Compelled to chat with ravens

There are ravens in Dawson City–large, fluffy, cleverly-curious ravens, whose neck looks shrouded with a fur coat rather than with feathers. These birds are big and bold and comical.
I lived in Pickle Lake several lifetimes ago, where ravens were as plentiful as snowstorms (or so it seemed). The ravens perched on the telephone wires and watched the snow banks grow closer to their feet as winter progressed, and they complained to anyone walking by in voices that were described by the Toronto Star as rusty hinges.
I am compelled to chat with ravens when I come upon them on my hikes. They are suspicious of me, not so willing to trust this newcomer, this drifter, yet every now and then, I come upon a raven willing to linger and hear what I have to say.
He clucks and croaks at me, bouncing closer with his big feet. His voice sounds more friendly than threatening. I’m not sure he was saying welcome to the community but then again, I’m not sure he wasn’t.
In Greek mythology, the raven represents prophecy, and in native culture, the raven symbolizes change–a similar thread in each.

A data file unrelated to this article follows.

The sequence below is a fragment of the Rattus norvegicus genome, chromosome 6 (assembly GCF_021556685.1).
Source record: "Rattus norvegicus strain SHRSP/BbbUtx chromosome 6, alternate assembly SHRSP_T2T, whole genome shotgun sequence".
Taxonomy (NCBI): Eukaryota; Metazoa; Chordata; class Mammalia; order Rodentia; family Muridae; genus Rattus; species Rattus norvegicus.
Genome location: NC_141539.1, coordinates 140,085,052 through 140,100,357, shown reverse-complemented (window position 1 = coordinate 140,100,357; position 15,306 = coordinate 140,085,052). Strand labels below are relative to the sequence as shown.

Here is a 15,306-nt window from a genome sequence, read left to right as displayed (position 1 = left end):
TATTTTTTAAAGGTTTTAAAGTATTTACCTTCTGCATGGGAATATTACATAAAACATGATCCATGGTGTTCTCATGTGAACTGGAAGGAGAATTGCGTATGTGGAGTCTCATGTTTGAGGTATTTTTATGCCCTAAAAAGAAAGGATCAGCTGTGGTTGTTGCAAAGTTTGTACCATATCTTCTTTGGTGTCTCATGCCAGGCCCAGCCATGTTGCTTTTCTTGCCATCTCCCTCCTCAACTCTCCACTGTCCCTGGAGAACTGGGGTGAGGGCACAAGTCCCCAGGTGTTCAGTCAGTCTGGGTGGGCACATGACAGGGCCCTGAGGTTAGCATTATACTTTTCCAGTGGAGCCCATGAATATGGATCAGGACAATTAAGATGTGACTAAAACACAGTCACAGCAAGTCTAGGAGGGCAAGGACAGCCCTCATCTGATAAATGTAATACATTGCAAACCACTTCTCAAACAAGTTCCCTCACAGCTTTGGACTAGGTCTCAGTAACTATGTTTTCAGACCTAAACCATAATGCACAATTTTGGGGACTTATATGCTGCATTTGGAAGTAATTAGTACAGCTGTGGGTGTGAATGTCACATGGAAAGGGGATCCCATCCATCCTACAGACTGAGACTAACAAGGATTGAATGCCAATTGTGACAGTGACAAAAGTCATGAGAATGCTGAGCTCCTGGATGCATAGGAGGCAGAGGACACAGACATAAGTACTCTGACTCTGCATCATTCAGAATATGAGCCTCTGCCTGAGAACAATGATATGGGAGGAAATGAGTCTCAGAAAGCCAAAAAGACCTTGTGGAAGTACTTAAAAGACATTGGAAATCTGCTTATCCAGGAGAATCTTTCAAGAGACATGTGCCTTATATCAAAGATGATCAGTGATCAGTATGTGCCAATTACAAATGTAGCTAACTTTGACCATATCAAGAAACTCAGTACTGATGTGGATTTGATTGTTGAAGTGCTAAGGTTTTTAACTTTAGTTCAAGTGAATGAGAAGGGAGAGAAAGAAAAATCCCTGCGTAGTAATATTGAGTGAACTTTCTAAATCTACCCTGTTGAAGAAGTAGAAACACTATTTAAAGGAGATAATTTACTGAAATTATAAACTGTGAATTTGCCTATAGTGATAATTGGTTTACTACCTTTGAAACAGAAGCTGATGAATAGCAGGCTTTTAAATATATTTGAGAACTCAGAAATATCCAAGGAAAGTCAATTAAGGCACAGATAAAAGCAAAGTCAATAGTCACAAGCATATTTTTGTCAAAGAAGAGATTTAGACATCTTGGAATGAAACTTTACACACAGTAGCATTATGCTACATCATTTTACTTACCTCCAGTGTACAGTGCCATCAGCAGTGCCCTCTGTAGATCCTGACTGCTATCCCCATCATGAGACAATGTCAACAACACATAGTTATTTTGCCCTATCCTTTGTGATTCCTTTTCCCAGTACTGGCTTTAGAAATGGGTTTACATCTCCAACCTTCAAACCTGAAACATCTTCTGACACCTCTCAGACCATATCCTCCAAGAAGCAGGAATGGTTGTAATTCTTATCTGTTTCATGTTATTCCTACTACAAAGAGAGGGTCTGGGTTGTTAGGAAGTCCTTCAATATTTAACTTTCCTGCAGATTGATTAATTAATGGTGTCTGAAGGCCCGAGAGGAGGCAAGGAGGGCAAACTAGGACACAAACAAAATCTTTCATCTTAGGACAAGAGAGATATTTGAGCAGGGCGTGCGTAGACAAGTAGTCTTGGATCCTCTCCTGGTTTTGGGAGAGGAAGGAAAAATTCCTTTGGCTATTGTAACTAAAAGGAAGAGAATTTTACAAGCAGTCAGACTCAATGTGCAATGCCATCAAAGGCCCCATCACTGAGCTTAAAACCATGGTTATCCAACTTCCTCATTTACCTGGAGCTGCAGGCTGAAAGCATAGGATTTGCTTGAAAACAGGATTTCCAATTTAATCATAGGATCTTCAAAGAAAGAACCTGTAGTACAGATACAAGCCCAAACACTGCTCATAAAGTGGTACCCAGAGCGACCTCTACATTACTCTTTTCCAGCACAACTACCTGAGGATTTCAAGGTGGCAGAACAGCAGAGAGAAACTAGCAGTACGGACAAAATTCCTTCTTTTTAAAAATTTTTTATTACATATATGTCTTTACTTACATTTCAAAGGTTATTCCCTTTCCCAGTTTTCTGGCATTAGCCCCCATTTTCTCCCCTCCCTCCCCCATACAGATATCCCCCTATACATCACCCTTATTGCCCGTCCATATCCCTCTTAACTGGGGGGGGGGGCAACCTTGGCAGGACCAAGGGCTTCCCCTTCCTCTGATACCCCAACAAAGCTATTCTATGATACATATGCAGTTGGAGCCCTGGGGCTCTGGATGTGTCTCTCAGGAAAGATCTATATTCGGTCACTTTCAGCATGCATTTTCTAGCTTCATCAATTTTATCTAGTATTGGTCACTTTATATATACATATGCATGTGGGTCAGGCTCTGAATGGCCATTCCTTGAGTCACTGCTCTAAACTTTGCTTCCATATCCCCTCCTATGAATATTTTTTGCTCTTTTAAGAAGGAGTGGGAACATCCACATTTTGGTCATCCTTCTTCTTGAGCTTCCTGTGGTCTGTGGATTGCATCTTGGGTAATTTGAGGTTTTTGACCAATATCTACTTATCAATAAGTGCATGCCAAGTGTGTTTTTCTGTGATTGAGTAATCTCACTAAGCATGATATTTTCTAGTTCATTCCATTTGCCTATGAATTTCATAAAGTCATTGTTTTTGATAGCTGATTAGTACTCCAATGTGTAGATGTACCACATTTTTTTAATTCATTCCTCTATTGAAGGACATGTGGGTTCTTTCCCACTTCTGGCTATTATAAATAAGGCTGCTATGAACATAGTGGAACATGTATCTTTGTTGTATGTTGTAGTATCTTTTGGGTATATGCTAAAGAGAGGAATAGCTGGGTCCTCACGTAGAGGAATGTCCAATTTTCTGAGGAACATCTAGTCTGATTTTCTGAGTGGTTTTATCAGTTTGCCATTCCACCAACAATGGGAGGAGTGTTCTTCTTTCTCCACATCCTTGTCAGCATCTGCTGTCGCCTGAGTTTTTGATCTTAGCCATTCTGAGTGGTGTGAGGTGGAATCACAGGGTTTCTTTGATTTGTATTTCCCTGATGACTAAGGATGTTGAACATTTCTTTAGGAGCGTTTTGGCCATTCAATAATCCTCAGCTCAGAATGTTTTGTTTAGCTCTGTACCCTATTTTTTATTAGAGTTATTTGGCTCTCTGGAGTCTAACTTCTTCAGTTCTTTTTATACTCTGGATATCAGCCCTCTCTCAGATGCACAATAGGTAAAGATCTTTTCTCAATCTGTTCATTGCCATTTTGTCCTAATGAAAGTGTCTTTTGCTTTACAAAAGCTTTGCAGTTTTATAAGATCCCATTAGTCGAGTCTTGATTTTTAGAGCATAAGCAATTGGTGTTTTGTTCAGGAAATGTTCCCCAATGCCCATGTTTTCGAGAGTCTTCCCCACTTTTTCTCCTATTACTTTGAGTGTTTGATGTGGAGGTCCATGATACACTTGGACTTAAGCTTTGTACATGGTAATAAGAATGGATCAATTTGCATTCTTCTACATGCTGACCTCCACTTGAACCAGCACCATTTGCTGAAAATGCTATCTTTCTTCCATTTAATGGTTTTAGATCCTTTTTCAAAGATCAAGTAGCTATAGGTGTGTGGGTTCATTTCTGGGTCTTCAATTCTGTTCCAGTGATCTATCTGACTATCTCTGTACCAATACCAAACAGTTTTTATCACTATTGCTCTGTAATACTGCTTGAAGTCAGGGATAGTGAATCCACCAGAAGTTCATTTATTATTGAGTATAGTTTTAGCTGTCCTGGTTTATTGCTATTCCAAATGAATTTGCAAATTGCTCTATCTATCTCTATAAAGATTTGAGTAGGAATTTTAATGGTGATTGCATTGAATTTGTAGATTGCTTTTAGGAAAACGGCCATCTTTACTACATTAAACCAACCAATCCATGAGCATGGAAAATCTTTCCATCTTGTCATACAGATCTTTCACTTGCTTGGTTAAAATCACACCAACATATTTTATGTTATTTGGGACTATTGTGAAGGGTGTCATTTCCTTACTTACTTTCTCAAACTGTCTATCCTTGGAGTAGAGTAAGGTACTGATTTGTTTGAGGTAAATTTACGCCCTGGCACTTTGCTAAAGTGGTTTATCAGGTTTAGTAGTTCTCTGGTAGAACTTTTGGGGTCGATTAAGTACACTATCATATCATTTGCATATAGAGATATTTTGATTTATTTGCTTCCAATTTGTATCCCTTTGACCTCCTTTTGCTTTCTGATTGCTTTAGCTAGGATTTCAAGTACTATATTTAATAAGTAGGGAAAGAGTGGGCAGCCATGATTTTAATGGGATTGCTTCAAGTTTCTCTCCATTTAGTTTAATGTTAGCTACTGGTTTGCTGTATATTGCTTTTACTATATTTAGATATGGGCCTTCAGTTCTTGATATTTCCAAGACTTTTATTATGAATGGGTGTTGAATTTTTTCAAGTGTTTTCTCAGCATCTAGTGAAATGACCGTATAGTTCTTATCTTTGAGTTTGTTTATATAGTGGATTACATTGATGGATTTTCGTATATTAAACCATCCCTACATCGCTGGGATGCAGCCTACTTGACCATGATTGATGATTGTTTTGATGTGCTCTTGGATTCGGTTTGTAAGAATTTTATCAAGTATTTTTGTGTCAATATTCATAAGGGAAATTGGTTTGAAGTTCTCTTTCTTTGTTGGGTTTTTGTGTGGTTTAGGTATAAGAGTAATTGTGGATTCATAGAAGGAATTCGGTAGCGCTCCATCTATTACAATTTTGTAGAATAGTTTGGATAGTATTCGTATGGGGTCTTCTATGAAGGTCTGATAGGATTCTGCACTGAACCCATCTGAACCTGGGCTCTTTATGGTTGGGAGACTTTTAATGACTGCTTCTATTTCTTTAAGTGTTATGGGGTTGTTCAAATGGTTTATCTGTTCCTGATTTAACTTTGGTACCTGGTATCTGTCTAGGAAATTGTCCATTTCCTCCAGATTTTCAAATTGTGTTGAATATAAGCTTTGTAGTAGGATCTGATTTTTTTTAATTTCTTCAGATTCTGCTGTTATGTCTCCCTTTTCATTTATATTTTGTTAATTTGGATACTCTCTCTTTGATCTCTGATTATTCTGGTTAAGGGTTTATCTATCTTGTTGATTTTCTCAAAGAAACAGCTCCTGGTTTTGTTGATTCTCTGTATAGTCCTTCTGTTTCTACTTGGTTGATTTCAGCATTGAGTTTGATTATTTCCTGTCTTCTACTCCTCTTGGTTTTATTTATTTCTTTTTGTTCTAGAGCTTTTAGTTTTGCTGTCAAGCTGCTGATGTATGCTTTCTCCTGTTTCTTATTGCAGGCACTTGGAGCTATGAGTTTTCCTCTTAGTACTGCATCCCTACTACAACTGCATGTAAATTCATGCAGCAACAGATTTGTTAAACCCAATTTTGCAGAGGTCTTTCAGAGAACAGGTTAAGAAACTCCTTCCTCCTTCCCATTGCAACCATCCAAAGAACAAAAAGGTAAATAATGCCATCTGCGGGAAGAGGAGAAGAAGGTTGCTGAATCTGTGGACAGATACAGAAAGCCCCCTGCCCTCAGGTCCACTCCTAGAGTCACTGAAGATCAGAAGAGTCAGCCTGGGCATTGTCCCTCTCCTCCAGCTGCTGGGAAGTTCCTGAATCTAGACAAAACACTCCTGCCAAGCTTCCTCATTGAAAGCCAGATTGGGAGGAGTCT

Ravens are bigger than their cousin, the crow. Much bigger. Ravens live up to 40 years in captivity and, on average, live to 21 years in the wild. They have a wingspan of 45-51 inches with a wedge-shaped tail (whereas a crow’s tail is fan-shaped).
Ravens have a deep-croaked voice that is described as sonorous. I had to look sonorous up in Webster to be sure; deep and resonant.
Crows caw, ravens croak. Ravens are inclined to travel in pairs while crows move around in larger groups (if you are trying to discern ravens from a crow).
Ravens mate for life. They are problem-solvers and actually will create a toy from something they find on the ground and will engage in play with other members of their family.
They once were called a conspiracy when in a group, but that term has been dropped for the most part and a group now is referred to as a flock. Personally, I like the idea of a conspiracy of ravens and a murder of crows. It sounds old English–conjuring up all manner of folklore.
When I was 10 or 11, I remember the final concert of the Festival in the J.A. Mathieu Auditorium, where Tris Trethart recited Edgar Allen Poe’s 1845 creation of “The Raven,” all 1,085 words.
“Once upon a midnight dreary, while I pondered weak and weary . . . .”
Tris won the Rose Bowl for his performance and it has stuck with me all these years, the wizardry of Tris’ story-telling that brought poetry to life.
Maybe that’s why the ravens here in the Yukon appeal to me so.